Many people have scratched their heads and wondered how the largest American Lutheran denomination, the ELCA, could violate Scripture so blatantly by approving actively gay and lesbian pastors in their church. The primary reason is that they forsook the inerrancy of Scripture in the last century. That is the theological explanation for it. The political explanation is a little different and should put the fear of God in the LCMS delegates next month at convention. The political explanation is that the ELCA operates with a convention model very similar to the model proposed by President Kieschnick’s Task Force on Structure and Governance.
The ELCA church wide assembly has fewer than a 1,000 delegates. That’s a small number for denomination of 4 million members. And those delegates are not elected through ELCA congregations but selected by the hierarchy. The political cause of the recent apostate decisions of the ELCA assembly are due to the small number of delegates and the bureaucratic manner in which they are selected. The proposals by President Kieschnick’s Task Force would do the same thing in the LCMS. The Task Force proposes for the LCMS a smaller number of delegates (650 which is nearly one half of the current 1,250) and that they be chosen by the district convention and not by the congregations and circuits (see pp. 27-31 of the proposals). In addition to this, President Kieschnick’s Task Force, in Proposal #18, is encouraging the LCMS to get rid of the boards elected by the people and replace them with commissions that report not to the convention but to the president. This is a drastic change that puts governance in the hands of fewer people and puts the LCMS in harms way.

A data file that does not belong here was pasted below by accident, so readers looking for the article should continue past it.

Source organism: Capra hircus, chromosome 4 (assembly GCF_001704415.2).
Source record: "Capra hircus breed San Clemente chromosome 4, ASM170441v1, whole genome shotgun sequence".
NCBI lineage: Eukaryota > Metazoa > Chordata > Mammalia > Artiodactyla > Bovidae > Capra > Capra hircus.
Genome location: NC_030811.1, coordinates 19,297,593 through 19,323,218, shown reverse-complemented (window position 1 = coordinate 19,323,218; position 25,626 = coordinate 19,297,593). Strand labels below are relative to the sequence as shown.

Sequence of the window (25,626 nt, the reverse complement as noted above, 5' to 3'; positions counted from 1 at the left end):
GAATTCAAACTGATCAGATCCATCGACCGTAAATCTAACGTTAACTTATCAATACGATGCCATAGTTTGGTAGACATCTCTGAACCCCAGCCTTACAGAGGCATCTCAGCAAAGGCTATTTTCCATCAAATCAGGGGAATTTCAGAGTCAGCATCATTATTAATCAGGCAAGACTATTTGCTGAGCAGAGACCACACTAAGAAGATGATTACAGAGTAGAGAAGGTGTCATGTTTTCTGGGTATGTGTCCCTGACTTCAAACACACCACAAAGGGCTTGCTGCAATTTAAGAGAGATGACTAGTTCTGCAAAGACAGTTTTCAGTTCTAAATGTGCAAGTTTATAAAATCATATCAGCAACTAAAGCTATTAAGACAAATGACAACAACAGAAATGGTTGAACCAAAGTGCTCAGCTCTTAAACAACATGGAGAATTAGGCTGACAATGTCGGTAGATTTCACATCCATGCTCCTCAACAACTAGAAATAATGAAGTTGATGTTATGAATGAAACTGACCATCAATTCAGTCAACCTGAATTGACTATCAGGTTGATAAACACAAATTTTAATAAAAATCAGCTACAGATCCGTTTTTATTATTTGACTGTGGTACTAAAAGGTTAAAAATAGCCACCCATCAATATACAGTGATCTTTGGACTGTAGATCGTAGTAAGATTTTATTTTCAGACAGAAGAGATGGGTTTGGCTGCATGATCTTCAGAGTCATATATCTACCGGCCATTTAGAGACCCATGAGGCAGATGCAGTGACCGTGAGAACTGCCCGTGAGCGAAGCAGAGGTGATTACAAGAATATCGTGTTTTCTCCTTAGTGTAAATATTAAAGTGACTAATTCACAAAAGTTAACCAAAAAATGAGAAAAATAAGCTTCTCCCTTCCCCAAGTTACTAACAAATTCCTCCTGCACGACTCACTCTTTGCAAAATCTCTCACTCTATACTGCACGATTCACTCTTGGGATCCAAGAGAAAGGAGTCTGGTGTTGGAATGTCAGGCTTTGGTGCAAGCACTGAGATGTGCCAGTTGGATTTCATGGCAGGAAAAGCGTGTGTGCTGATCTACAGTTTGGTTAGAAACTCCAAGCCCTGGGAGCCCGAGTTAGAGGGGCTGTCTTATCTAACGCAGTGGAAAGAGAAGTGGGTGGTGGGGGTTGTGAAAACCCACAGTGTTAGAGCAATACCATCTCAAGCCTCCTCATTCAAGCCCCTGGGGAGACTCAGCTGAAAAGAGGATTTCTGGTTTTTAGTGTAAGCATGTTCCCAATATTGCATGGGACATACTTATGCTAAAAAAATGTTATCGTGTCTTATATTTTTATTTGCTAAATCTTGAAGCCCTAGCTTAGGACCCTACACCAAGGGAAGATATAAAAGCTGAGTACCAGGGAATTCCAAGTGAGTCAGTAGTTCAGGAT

When viewed historically, the Task Force proposals reflect the narcissistic arrogance of the “me generation” that does not want to participate in church and wants to let someone else do it. The Task Force is trying to streamline the governance of the synod, which is fine, but they are doing it by truncating the democratic model that has characterized the LCMS and has been its strength. The delegates to this summer’s convention should resist approving a new structure that lets “someone else” do it. Caving in to that pressure will not make the LCMS stronger but will make it weaker and risk the same type of manipulation that has gone on in the ELCA church wide assemblies of recent years.
Why are we changing what is not broken. For over 150 years the LCMS has been a leader in crucial areas such as missions, worship, doctrinal instruction, parochial schools and the like. We have gotten there with a grass roots governance model based on the average person in the pew knowing Christian doctrine and caring about his synod. The Task Force proposals put the power in the hands of a much smaller group that is not elected by congregations in circuit caucus meetings but by the districts in convention.
We are not opposed to saving money and increasing efficiency. Efficiency can come by cutting out spending and programs. We are opposed to efficiency that comes by putting control in the hands of very few which increases the opportunity for manipulation and decreases the number of grass roots voices of Scripture in the LCMS.